UTEP used a Stratasys 3D printer to produce parts to assemble the Texas Breather devices. Dr. Crawford said the team has produced working prototypes, and with additional funding, large-scale production using 3D printing could produce hundreds per week.

Ochoa, who has been working with Stratasys equipment for nearly two decades, translated the doctors’ design concepts into reality. The team used computer simulation to refine the design, which reduced the number of design-build-test cycles and shortened the development process by weeks. This expertise in UTEP’s Keck Center in close collaboration with the TTUHSC El Paso doctors was the key to success.

Key industry partners of the Keck Center also contributed to the development of the Texas Breather. Medical device professionals from Bessel LLC helped prepare for FDA submission, simulation software maker Ansys Inc. assisted UTEP engineers with extensive simulations, and Stratasys Inc. donated prototypes and materials for fabrication.

Stormy Monks, Ph.D., assistant professor in the Foster School of Medicine’s Department of Emergency Medicine at TTUHSC El Paso, and Jesica Urbina, Ph.D., TECHS senior research associate, are working to secure grants to support production of the Texas Breather. Victor Torres, TECHS innovation engineer, and Joel Libove, Ph.D., are assisting in the final design of electrical controls for the ventilator.

“We have the goal of sharing our invention for general use but are pursuing grant funding for manufacturing on a large scale,” Dr. Crawford said. “We would like to produce 1,000 to 2,000 units to assist with the projected deficit of ventilators in American hospitals.”

Heidi Taboada Named Engineering Associate Dean

Theresa A. Maldonado, Ph.D., dean of UTEP’s College of Engineering, has appointed Heidi A. Taboada, Ph.D., as the associate dean for research and graduate studies.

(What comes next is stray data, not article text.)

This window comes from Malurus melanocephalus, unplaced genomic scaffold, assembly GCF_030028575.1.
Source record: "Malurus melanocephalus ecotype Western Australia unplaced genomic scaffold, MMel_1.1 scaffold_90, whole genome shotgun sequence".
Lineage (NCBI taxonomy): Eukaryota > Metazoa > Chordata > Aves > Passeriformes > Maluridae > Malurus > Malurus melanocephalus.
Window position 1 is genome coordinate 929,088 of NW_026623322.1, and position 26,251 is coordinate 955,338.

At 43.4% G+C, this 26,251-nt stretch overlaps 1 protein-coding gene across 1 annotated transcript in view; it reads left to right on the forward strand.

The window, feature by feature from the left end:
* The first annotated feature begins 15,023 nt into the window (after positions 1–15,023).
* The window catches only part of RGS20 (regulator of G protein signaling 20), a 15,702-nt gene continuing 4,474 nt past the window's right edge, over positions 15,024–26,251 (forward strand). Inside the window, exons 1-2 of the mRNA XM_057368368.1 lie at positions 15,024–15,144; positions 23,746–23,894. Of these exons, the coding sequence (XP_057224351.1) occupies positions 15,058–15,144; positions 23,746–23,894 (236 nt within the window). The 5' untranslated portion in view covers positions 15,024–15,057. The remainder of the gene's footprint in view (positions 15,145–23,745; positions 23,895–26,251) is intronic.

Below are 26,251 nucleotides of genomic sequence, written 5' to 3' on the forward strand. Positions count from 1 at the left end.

Taboada joined The University of Texas at El Paso in 2007.  She is currently an associate professor in the Department of Industrial, Manufacturing and Systems Engineering. She holds Ph.D. and M.S. degrees in industrial and systems engineering from Rutgers, The State University of New Jersey.

Her research interests intersect broad areas such as applied operations research, systems analysis and optimization, resiliency and sustainability, and metaheuristic and biologically inspired optimization. Her research contributions involve the development of multiple objective optimization models, reliability models, evolutionary game theory algorithms, and agricultural systems optimization models.

Taboada has expanded her research interests to include innovations in engineering education. She is particularly interested in research related to increasing the participation of minorities and women in engineering. She strongly believes that meaningful experiential learning experiences transform students’ lives.

Furthermore, her international work includes the development of and participation in different faculty-led study abroad programs in Latin America through funding received by the U.S. Department of State and the 100K Strong in the Americas Initiative.

“Dr. Taboada has demonstrated routinely the power of interdisciplinary collaborations toward achieving research outcomes that impact society,” Maldonado said. “She will be a tremendous addition to the Dean of Engineering Office, serving the college faculty and students.”

Taboada has been the principal or co-principal investigator of more than $10 million in funding from agencies such as the U.S. Department of Education, U.S. Department of Agriculture, U.S. Department of Homeland Security, and industry. Among her multiple research awards, Taboada was the recipient of the UTEP ORSP Millionaire Research award.

She has published more than 50 refereed manuscripts in technical journals, book chapters and conference proceedings. Her work has been published in IEEE Transactions on Reliability, Reliability Engineering and System Safety, IISE Transactions, and Quality Technology and Quantitative Management, among others.

Engineering, English Professors Team Up to Help Students Become Professional Engineers

The best research and proposals don’t do much good if they aren’t communicated in a clear and concise way. UTEP Assistant Professor of Civil Engineering Reza Ashtiani, Ph.D., recognized that successful engineers must have strong writing skills and set out to ensure his students developed them.